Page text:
Media and Communication Studies

  • Eric Dienstfrey

Eric Dienstfrey

Eric Dienstfrey researches the history of the film and sound media industries, specifically how new technology can both disrupt and reinforce an industry’s stylistic practices. His work has appeared in JCMS: Journal of Cinema and Media Studies, Film History, Music and the Moving Image, and the anthology Voicing the Cinema. His 2016 article “The Myth of the Speakers” won the 2017 Katherine Singer Kovács Award from the Society of Cinema and Media Studies.

Before joining the faculty at Ursinus, Eric taught at Catholic University, University of Arizona, University of Texas at Austin, and University of Wisconsin-Madison. He is currently writing a book for University of California Press, titled Making Stereo Fit, about the history of surround sound in movie theaters.


Media and Communication Studies


• B.A., Washington University in Saint Louis
• M.A. & Ph.D., University of Wisconsin-Madison


Public Speaking
Introduction to Film
Media Production
American Cinema
Global Art Cinema
Music Technology
Sound Design
Film and Emotions
History of Blockbusters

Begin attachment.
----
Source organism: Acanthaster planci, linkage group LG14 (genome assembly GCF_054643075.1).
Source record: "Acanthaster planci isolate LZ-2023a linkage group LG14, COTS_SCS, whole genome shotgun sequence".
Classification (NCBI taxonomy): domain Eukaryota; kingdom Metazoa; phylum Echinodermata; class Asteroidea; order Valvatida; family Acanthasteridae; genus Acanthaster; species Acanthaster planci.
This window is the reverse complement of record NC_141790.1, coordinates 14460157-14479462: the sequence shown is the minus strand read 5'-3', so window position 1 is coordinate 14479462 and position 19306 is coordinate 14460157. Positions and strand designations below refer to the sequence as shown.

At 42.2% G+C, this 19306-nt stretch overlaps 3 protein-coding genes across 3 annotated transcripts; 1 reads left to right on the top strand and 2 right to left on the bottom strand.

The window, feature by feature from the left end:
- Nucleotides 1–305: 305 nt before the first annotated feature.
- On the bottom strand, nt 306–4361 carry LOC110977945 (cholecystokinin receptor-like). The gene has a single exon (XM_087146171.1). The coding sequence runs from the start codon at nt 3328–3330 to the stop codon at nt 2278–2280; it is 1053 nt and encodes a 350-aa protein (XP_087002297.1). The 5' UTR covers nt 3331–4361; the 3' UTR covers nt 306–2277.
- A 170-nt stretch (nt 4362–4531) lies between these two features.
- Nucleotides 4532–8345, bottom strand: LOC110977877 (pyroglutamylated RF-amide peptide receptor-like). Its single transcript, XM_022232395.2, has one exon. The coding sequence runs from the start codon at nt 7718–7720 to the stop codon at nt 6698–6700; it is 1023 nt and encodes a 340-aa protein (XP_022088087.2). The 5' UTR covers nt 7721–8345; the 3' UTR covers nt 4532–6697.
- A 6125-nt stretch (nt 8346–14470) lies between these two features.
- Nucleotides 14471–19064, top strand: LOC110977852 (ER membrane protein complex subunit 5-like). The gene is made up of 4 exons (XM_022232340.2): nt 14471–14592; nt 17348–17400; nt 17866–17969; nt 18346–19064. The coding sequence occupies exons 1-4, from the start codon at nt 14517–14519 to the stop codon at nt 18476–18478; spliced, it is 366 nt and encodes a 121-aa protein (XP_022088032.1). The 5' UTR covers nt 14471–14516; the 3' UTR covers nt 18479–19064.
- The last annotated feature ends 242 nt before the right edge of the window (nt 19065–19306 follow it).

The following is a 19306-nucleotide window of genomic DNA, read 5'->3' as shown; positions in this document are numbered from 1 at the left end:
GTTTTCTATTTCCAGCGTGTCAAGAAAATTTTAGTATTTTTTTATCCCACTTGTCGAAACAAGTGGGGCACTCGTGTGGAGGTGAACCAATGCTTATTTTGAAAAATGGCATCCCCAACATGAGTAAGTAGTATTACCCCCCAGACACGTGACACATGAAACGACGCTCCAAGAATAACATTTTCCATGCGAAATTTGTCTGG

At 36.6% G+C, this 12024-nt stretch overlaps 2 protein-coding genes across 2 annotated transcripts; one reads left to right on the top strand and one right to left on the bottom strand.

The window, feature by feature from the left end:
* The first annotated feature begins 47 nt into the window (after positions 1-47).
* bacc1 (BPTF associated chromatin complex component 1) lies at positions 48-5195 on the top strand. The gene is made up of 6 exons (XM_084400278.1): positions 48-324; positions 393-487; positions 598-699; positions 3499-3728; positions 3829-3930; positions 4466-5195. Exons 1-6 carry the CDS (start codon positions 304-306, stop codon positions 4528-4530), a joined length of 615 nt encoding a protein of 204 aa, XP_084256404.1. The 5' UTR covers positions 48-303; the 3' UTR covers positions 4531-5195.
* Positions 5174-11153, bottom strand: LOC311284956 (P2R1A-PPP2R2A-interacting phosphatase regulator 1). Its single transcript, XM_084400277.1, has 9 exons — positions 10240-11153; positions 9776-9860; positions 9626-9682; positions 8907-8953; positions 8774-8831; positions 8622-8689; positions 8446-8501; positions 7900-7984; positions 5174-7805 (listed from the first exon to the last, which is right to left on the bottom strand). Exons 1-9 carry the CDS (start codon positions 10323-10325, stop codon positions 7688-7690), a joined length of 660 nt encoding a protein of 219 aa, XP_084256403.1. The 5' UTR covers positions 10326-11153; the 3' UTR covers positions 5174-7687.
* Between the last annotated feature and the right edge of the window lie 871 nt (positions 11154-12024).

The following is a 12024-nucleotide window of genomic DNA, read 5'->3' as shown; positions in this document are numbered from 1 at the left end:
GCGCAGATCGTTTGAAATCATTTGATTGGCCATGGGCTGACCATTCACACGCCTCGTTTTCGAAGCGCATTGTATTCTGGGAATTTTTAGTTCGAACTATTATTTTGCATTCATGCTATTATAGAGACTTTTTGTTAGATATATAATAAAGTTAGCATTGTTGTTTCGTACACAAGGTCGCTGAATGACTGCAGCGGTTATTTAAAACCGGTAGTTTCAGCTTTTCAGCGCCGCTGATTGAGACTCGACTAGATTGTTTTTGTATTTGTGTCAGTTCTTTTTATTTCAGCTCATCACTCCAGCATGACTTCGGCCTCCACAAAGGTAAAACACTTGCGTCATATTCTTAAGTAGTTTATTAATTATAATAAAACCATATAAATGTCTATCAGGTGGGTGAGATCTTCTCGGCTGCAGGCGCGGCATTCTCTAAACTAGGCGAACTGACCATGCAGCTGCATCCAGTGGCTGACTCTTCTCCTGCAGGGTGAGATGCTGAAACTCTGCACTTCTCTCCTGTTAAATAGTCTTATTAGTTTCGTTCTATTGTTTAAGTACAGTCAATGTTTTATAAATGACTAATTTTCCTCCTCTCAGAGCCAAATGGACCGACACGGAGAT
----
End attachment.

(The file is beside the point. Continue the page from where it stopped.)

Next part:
Common Intellectual Experience

Research Interests

Film Aesthetics
Sound Studies
Media Archaeology
Narrative Theory
Puzzle Films
Production Cultures
East Asian Cinema
Middle Eastern Cinema

Recent Work

“A New Medium for Studios: The Transition to Magnetic Tape, 1946 to 1952.” Music, Sound, and the Moving Image 16, no. 2 (2022): forthcoming.

“Under the Standard: MGM, AT&T, and the Academy’s Regulation of Power.” JCMS: Journal of Cinema and Media Studies 59, no. 3 (2020): 23–45. (Project Muse)

“Monocentrism, or Soundtracks in Space: Rediscovering Forbidden Planet’s Multi-Speaker Release.” In Voicing the Cinema: Film Music and the Integrated Soundtrack, edited by James Buhler and Hannah Lewis, 229–44. Urbana: University of Illinois Press, 2020. (Project Muse, JSTOR)

“The Myth of the Speakers: A Critical Reexamination of Dolby History.” Film History 28, no. 1 (2016): 167–193. (Project Muse, JSTOR)